Powerful torchlight procession pays tribute to Armenian Genocide victims

Powerful torchlight procession pays tribute to Armenian Genocide victims

PanARMENIAN.Net - The traditional torchlight procession commemorating the 102nd anniversary of the Armenian Genocide started in central Yerevan on Sunday, April 23.

This annual procession is the symbolic part of struggle for the recognition of the mass killings.

Prior to the launch of the march, the youth paid tribute to the 1.5 million innocent victims of the first Genocide of the 20th century with a moment of silence, then burnt a Turkish flag to protest Ankara's denialist policy.

Carrying Armenian tricolors and chanting national songs, the protesters processed towards Tsitsernakaberd - the Armenian Genocide memorial.

Some three dozen countries, as well as a number of regional government bodies and international organizations have recognized the Genocide. Turkey still denies.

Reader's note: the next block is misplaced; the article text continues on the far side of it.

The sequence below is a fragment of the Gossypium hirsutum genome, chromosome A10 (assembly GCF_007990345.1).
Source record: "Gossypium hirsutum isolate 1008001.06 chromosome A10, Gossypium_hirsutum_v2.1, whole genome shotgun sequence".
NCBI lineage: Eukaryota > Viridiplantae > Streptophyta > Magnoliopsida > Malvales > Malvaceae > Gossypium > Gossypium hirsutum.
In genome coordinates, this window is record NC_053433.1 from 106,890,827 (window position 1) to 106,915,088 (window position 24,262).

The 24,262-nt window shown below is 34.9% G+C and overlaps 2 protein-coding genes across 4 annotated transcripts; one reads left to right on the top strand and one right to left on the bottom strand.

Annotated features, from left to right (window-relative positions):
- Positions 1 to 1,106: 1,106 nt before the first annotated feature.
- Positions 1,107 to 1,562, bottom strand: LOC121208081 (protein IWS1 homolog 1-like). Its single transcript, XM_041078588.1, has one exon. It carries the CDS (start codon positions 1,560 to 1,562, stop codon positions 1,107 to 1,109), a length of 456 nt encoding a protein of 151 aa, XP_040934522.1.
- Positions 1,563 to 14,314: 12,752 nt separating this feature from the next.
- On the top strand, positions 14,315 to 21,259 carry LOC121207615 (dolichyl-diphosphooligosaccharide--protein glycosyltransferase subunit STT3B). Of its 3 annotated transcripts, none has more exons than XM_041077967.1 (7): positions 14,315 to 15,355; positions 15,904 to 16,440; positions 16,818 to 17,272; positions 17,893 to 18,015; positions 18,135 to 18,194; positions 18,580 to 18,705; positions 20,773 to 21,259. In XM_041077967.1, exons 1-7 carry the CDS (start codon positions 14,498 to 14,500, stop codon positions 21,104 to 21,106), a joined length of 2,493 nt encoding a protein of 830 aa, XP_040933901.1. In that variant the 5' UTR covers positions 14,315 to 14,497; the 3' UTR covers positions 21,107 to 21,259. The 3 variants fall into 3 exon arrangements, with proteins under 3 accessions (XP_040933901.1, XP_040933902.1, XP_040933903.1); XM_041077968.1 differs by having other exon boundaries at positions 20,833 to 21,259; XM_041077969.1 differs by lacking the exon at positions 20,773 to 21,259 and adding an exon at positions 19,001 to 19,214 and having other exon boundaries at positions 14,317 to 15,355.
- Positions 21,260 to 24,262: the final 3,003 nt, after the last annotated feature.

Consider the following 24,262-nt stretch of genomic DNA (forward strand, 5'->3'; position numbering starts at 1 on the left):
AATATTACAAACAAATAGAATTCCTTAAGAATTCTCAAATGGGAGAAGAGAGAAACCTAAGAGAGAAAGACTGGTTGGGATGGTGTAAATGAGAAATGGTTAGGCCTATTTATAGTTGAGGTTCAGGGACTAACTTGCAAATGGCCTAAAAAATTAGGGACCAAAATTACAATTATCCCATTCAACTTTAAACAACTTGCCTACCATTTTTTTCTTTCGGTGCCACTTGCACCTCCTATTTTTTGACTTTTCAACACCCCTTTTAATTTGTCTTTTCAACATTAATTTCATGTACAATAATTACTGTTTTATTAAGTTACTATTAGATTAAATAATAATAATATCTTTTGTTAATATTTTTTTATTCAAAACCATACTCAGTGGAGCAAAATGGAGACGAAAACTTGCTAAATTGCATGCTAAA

The Armenian Genocide

The Armenian Genocide (1915-23) was the deliberate and systematic destruction of the Armenian population of the Ottoman Empire during and just after World War I. It was characterized by massacres and deportations, involving forced marches under conditions designed to lead to the death of the deportees, with the total number of deaths reaching 1.5 million.

The majority of Armenian Diaspora communities were formed by the Genocide survivors.

Present-day Turkey denies the fact of the Armenian Genocide, justifying the atrocities as “deportation to secure Armenians”. Only a few Turkish intellectuals, including Nobel Prize winner Orhan Pamuk and scholar Taner Akcam, speak openly about the necessity to recognize this crime against humanity.

The Armenian Genocide was recognized by Uruguay, Russia, France, Lithuania, Italy, 45 U.S. states, Greece, Cyprus, Lebanon, Argentina, Belgium, Austria, Wales, Switzerland, Canada, Poland, Venezuela, Chile, Bolivia, the Vatican, Luxembourg, Brazil, Germany, the Netherlands, Paraguay, Sweden, Venezuela, Slovakia, Syria, Vatican, as well as the European Parliament and the World Council of Churches.

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